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  • Poison Ivy relief

    I haven't tried this yet, but will this summer for sure!

    In areas of poison ivy there is a little plant that also shares the same habitat. It is called the Touch-Me-Not or is also know as Jewelweed. The stem can be crushed and rubbed on affected areas for relief. It is not a cure, but will relieve discomfort until you can get better treatment.

    Always remember it's urushoil from these plants that gets on you so breaking it down with an alcohol pad from your first aid kit or washing it as quickly as possible is your best bet.

  • #2
    Yarrow is good source in my area. My wife was stung by a sweat bee once while out hiking. She chewed up some Yarrow and put it on the swollen area. After about 15 minutes the swelling, itching & burning were gone.


    Last edited by Stitch; 05-11-2011, 04:26 PM.

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    • #3
      Originally posted by Stitch View Post
      Yarrow is good source in my area. My wife was stung by a sweat bee once while out hiking. She chewed up some Yarrow and put it on the swollen area. After about 15 minutes the swelling, itching & burning were gone.
      It's amazing at what's out there if you really think about it. Thanks for the tip.

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      • #4
        I use jewelweed all the time as I tend to get into poison ivy while logging. I harvest it when it is full height and then I crush and grind it up in a colander catching all of the juice in a bowl. I will put the juice in a canning jar and keep it on standby in the fridge. Before the jewelweed is gone for the season I will freeze the juice in ice cube trays so I always have some on hand. The beauty of jewelweed is it tends to grow in the same places that poison ivy grows. It can be used without any prep other then twisting up the plant stock and catching the juice in your hands and dripping it on the affected area. Don't rub it in because you don't want to risk spreading the poison ivy.

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        • #5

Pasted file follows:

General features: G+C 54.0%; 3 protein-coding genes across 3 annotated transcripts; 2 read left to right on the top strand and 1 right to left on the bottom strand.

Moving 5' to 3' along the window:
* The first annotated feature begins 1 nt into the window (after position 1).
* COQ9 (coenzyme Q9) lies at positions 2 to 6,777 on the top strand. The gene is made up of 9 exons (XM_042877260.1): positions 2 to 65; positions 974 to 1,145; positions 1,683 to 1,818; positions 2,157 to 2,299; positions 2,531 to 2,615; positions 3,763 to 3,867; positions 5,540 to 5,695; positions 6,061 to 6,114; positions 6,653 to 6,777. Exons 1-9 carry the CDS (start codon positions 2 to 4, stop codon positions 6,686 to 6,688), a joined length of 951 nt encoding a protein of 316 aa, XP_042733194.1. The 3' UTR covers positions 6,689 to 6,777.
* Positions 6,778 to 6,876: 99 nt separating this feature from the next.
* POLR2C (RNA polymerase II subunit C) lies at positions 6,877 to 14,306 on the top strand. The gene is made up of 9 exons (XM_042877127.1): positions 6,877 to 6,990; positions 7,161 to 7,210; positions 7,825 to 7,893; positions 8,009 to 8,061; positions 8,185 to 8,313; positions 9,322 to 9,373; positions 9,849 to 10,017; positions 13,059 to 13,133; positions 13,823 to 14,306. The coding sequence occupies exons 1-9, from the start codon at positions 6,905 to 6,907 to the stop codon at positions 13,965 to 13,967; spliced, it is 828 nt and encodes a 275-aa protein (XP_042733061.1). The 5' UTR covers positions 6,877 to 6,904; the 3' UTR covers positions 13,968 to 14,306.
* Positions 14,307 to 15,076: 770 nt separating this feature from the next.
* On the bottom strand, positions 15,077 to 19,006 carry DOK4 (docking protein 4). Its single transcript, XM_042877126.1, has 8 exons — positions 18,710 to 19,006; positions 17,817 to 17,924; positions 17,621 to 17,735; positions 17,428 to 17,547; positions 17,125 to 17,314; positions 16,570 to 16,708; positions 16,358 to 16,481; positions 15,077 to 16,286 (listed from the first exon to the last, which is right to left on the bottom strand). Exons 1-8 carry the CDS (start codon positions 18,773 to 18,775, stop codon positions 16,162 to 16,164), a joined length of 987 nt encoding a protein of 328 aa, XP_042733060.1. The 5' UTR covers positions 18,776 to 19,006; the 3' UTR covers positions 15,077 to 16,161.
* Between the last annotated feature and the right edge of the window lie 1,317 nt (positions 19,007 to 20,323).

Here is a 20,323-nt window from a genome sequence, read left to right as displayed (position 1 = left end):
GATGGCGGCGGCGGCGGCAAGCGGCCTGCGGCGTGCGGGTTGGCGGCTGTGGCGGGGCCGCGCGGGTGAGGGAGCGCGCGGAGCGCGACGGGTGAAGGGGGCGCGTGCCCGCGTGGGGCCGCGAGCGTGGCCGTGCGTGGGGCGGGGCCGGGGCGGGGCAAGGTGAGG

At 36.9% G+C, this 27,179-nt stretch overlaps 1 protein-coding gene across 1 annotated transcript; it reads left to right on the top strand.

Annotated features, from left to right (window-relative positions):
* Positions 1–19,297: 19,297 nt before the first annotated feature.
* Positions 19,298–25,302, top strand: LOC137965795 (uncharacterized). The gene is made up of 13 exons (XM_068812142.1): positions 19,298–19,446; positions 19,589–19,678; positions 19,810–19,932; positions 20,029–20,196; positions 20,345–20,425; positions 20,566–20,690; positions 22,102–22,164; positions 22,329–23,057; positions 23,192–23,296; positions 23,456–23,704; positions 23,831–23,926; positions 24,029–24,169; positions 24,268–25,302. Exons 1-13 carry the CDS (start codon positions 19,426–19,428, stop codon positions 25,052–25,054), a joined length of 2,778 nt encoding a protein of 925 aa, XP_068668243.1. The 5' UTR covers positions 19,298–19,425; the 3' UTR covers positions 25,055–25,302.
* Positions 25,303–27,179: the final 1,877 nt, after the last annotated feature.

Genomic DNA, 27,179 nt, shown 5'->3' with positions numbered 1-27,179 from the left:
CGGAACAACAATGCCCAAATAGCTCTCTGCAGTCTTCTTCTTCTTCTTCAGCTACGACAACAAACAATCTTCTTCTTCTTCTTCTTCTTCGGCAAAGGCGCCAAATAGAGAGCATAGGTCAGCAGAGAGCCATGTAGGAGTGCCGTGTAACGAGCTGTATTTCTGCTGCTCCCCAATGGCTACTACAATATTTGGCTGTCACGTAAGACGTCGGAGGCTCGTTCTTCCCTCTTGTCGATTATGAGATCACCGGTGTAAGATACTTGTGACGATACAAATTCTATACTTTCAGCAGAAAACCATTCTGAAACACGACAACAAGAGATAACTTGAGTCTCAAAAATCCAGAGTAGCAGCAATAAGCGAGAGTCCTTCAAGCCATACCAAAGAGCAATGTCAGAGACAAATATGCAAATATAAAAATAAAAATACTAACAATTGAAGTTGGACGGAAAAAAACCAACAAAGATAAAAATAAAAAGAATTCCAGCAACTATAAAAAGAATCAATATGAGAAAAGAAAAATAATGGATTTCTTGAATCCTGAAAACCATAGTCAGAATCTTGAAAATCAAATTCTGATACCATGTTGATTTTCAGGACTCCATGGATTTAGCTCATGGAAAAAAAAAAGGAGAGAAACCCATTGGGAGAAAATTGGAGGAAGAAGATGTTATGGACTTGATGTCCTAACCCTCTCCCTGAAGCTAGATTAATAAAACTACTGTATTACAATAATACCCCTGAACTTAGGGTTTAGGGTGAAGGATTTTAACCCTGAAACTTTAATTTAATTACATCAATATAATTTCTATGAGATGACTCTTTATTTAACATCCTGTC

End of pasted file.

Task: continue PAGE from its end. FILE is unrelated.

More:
I rub salt on it. Its gone fast and no spreading.

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          • #6
            When I was workin on the Yolo ranch in Northern AZ., they always had a great big crock pot under the sink in the bunkhouse, with a stick in it and some rags tied on the bottom. If you got into the poison ivy or oak, they would wash the affected are with the solution in the crock. I never knew what was in that pot until one day I walked in early, and the cook was boiling a metal bucket (old used grease bucket from the gas station) on the wood stove, and just kept adding something to it about every hour or so.

            When I asked him what he was doing, he said "makin da poison ivy fixer stuff"! I said "well it sure does stink, what is it?" He said "Tea and water, and nuttin else" !! They never seemed to dump what was in the pot out, so I assume they would just add to it as it got low.

            I know one thing for sure, it sure did cure the poison ivy/oak sting , and the next day we could go out and work cattle all day long and not be bothered one bit!!

            Just the .02 of an old, OLD man :p

            Rick

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            • #7
              Good info

              Thanks for the advice

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              • #8
                Since getting a bad case of poison ivy as a kid, it hasn't seemed to bother me. I have used the Jewel Weed for the wife and kids when camping, works like a charm. Oatmeal is also good to relieve the itching of just about any rash. Even gave the kids oatmeal baths when they had the chicken pox.
                Peace is that brief glorious moment in history when everybody stands around reloading.

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                • #9
                  Yes jewelweed does work great for poison ivy and other rashes, it also works great for cuts and scratches. Plantain also works well. Both also work for the itch from bug bites.

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